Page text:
Archives for posts with tag: Gale E. Christianson

After a major erruption in 1107, the Helkla volcano in Iceland acquired a reputation throughout Europe as the “Gateway to Hell” and witches were said to gather there at Easter. Kepler explains in his footnotes that he chose Iceland as the setting for the early part of the Somnium because of an apparently ancient myth, recorded by Plutarch, that it was said to be the location of a gateway that allowed travel to other worlds. Fiolxhilde, the mother of Kepler’s hero Duracotus, is described gathering magical herbs on the slopes of the Hekla volcano, and reveals the secret of conversation with interplanetary daemons who can travel to the Moon.

In 1615, Johannes Kepler’s mother Katharina Kepler was arrested and accused of witchcraft, amid rumours that the descriptions in Somnium were a veiled account of the magical arts of Kepler’s mother:

 Katherine Kepler was well known for her vile temper and generally cantankerous disposition, not to mention the fact that the aunt who had cared for her as a child was burned at the stake as a witch. The stage was set, charges were leveled, and in 1615 Katherine Kepler was arrested on suspicion of practicing witchcraft.

A long, tedious, and taxing legal battle resulted: only after five years, part of which his mother spent in prison, was the old woman released; but the damage had been done. Katherine Kepler died in April of 1622 from causes directly attributable to the rigors of her imprisonment; her son had been able to do little significant work while trying to obtain his mother’s release; and the publication of the Somnium, at least for the present, was out of the question.


Lucian info and illustration at

… Kepler had purchased a copy of Lucian’s [1st Century] satirical work on lunar exploration facetiously titled, A True Story. From a scientific point of view the work made no sense: Lucian’s voyage to the moon begins in a whirlwind and concludes by poking fun at the society of his day through a chronicle of “hilarious discussions on the moon.” The flight of Duracotus and Fiolxhilde is also the result of supernatural forces that are no less mystical than the whirlwind conjured up by Lucian.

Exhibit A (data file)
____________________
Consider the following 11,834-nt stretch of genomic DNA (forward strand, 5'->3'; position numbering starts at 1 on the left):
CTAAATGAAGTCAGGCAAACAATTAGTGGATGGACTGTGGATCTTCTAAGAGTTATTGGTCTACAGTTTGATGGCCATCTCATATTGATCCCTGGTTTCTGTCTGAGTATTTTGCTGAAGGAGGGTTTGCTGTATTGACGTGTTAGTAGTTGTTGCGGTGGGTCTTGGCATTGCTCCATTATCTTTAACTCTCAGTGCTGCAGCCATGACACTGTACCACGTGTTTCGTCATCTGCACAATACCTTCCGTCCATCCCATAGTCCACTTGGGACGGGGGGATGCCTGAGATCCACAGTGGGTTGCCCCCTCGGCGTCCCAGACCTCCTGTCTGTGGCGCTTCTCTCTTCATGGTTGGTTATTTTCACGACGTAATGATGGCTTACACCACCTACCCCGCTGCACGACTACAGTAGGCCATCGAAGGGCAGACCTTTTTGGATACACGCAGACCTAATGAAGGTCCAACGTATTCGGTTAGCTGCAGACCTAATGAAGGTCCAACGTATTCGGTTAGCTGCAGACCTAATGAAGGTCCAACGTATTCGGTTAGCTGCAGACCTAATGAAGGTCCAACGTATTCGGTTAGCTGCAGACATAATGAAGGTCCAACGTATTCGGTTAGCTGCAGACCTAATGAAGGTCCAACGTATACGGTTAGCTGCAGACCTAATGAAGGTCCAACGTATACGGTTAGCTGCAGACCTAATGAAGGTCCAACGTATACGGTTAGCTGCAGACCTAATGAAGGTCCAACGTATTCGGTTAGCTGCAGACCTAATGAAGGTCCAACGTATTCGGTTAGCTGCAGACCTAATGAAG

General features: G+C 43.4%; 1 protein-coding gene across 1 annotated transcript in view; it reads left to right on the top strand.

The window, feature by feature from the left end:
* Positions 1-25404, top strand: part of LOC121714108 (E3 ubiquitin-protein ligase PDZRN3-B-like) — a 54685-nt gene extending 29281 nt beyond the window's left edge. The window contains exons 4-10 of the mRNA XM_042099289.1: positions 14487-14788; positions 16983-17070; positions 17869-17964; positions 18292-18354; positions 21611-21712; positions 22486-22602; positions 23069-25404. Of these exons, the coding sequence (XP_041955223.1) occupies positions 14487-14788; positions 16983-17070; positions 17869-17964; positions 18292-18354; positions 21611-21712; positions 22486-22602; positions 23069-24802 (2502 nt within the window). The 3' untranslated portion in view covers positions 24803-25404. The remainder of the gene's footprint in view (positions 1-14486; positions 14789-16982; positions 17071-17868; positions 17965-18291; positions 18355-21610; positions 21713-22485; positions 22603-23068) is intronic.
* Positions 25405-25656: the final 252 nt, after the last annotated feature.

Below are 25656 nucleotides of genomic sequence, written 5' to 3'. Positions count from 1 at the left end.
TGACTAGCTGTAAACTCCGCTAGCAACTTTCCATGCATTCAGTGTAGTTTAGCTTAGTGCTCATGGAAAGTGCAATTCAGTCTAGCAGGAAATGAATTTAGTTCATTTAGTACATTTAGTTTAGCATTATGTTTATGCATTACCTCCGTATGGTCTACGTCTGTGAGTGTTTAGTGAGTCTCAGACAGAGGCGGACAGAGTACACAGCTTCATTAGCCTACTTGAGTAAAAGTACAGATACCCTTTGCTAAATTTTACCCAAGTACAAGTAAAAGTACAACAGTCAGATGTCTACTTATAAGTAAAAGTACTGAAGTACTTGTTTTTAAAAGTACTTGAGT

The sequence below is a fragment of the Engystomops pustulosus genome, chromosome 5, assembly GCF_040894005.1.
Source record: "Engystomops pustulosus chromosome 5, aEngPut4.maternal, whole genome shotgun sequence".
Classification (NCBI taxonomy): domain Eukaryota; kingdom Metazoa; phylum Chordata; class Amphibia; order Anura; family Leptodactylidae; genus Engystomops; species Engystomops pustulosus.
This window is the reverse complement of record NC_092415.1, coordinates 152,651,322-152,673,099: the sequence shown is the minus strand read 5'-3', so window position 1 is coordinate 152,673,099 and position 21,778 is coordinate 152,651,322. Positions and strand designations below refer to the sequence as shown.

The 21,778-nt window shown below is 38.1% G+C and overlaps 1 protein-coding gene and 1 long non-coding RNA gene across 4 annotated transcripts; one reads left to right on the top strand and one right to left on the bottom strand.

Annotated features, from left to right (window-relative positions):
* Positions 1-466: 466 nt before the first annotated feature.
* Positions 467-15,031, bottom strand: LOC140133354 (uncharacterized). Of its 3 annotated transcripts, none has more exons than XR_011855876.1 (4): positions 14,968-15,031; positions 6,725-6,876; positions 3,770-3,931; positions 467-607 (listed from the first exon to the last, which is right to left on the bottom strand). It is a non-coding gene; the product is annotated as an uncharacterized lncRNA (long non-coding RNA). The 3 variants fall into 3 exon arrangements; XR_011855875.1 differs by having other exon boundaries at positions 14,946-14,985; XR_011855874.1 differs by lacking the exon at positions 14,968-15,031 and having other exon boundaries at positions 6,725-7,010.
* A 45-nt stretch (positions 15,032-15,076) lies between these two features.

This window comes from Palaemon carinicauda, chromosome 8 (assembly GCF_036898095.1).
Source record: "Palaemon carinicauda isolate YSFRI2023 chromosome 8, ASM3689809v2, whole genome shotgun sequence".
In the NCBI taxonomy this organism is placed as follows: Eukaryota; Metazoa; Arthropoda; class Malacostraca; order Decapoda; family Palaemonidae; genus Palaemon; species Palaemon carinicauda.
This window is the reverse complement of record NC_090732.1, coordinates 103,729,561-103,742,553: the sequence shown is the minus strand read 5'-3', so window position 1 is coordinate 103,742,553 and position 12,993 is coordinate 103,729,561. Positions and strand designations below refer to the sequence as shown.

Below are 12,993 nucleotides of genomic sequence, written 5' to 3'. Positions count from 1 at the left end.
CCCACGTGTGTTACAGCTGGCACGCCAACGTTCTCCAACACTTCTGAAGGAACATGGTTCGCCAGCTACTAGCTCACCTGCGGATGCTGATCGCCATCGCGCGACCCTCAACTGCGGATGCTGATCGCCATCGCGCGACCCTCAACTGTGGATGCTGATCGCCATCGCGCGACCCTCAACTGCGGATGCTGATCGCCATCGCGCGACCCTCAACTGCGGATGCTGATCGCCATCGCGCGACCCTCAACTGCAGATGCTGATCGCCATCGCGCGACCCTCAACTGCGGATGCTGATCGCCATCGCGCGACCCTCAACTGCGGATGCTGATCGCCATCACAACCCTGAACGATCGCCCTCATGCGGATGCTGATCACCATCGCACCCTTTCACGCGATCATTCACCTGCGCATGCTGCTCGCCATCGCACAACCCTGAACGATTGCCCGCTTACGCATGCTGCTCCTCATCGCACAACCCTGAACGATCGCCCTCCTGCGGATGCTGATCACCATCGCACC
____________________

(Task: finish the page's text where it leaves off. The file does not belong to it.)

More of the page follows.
A second, and more important source of inspiration for Kepler’s moon voyage was Plutarch’s The Face on the Moon, [2nd Century] which Kepler read in 1595. It is a symposium of Greek scientific thought that includes the views of Hipparchus, Aristotle, and Aristarchus of Samos. Extensive speculation on the lunar environment as a possible home for life is presented; and Plutarch even relates the story of a mythical traveler—a Greek Duracotus—who sails to an island whose residents have knowledge of the passage to the moon. Kepler now had the classical precedent he lacked during his student days: he even hoped to publish translations both of Lucian’s and Plutarch’s work with the Somnium to show his debt to these classical writers, and hopefully blunt potential criticism of his own moon voyage. It was a task he did not complete.

Gale E. Christianson,  Kepler’s Somnium: Science Fiction and the Renaissance Scientist, Science Fiction Studies, March 1976